Plenary Lecture

Plenary Lecture Ⅰ

Kohei Oda, Ph.D.
Emeritus Professor at Kyoto Institute of Technology, Kyoto, JAPAN
Japan Society for Bioscience, Biotechnology, and Agrochemistry.
In 1975, Kohei Oda obtained his Ph.D. from the University of Osaka Prefecture. He obtained professor position at Kyoto Institute of Technology (KIT) in 1992. His scientific field is Applied Microbiology. He discovered new families of peptidases, Sedolisins (Nature Structural Biology, 2001) and Eqolisins (PNAS, 2004), and PET hydrolytic enzymes, PETase and MHETase (Science, 2016). In 2007, he became Professor Emeritus. He is Fellow of the Japan Society for Bioscience, Biotechnology, and Agrochemistry.

Ideonella sakaiensis, PETase and MHETase: From Identification of Microbial PET Degradation to the Current Situation
Poly(ethylene terephthalate) (PET) is used extensively worldwide, and its accumulation in the environment threatens ecosystems. We succeeded in isolation from a microbial consortium of Ideonella sakaiensis 201-F6, microorganism that is able to use PET as its energy and carbon sources, and characterization of the key enzymes, PETase and MHETase (Yoshida et al., Science 2016). This discovery accelerated research on not only these enzymes, but also on cutinases known to degrade PET. As a result, cutinase LCC is close to its use for industrial-scale treating of waste PET. In this symposium, the current status of this research area will be introduced.
Plenary Lecture Ⅱ

George Georgiou, Ph.D.
Dula D. Cockrell Centennial Chair in Engineering
Depts. of Chemical Engineering, Biomedical Engineering
Molecular Biosciences and Oncology
George Georgiou’s research is focused on research is focused on: (ii) the discovery/preclinical development of protein therapeutics; (i) the molecular level understanding of the serological antibody repertoire in human health and disease and (iii) the engineering second generation therapeutic antibodies. He is the author of >280 research publications and inventor of >130 issued and pending US patents comprising 29 different technology suites that have been licensed to >32 biotech and pharma companies. He co-invented and led the early development of one FDA approved protein therapeutic, 4 that are currently in clinical trial and several more earlier-stage therapeutics. He founded GGMJD in 1999 (acquired by Maxygen in 2000), Aeglea Biotherapeutics in 2013 (NASDAQ:AGLE; Board of Directors 2013-2018) and Ikena Oncology in 2016 (NSDQ: IKNA; Board of Directors: 2016-2020). Professor Georgiou was elected to the National Academy of Engineering (2005), National Academy of Medicine (2011), National Academy of Inventors (2015) and the American Academy of Arts and Sciences (2016). He was named as one of “100 Eminent Chemical Engineers of the Modern Era,” by the American Institute of Chemical Engineering (2008) and a “Top 20 Translational Researchers,” by Nature Biotechnology (2014).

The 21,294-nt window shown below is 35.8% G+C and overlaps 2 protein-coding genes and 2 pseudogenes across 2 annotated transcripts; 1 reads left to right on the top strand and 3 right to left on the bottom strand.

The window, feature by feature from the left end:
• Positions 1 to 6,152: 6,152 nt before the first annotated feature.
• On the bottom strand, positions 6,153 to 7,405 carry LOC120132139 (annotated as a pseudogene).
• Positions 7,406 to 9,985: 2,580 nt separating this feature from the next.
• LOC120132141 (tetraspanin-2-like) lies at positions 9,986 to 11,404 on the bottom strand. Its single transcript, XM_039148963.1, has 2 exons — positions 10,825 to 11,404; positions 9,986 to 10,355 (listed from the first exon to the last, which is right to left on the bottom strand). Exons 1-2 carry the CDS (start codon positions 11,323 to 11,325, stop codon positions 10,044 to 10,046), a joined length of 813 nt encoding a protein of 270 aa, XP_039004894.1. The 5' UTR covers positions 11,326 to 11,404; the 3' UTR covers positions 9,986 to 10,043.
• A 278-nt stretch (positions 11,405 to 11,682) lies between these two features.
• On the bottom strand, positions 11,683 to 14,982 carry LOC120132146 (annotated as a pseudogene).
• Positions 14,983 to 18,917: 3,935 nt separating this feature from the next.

Engineering Enzyme Therapeutics for Cancer Immunotherapy and Inborn Errors of Metabolism
Cancer is predicated on the suppression of adaptive immune responses. A key mechanism for immune escape in cancer arises from genetic changes and/or metabolic re-programming that result in the aberrant accumulation of metabolites that potently suppress lymphocyte function. Our lab has pioneered the concept of immune check-point enzyme therapy whereby systemic administration of pharmacologically optimized, human engineered enzymes is employed to activate the immune system leading to cancer eradication. We have invented and led the development of 5 such engineered enzymes that are now either in clinical or late-stage preclinical evaluation. In this presentation I will describe the mechanism of action for two of these checkpoint enzymes and the respective protein engineering campaigns that led to the design of the clinical candidate molecules for human studies. I will also briefly mention our related work on engineered human enzymes for the treatment of inborn error of metabolism diseases.
Plenary Lecture Ⅲ

Bernhard Palsson, Ph.D.
Professor at Bernhard Palsson University of California, SanDiego USA
Bernhard Palsson is the Y.C. Fung Endowed Professor in Bioengineering, Professor of Pediatrics, and the Principal Investigator of the Systems Biology Research Group in the Department of Bioengineering at the University of California, San Diego. Dr. Palsson has co-authored more than 590 peer-reviewed research articles and has authored four textbooks, with more in preparation.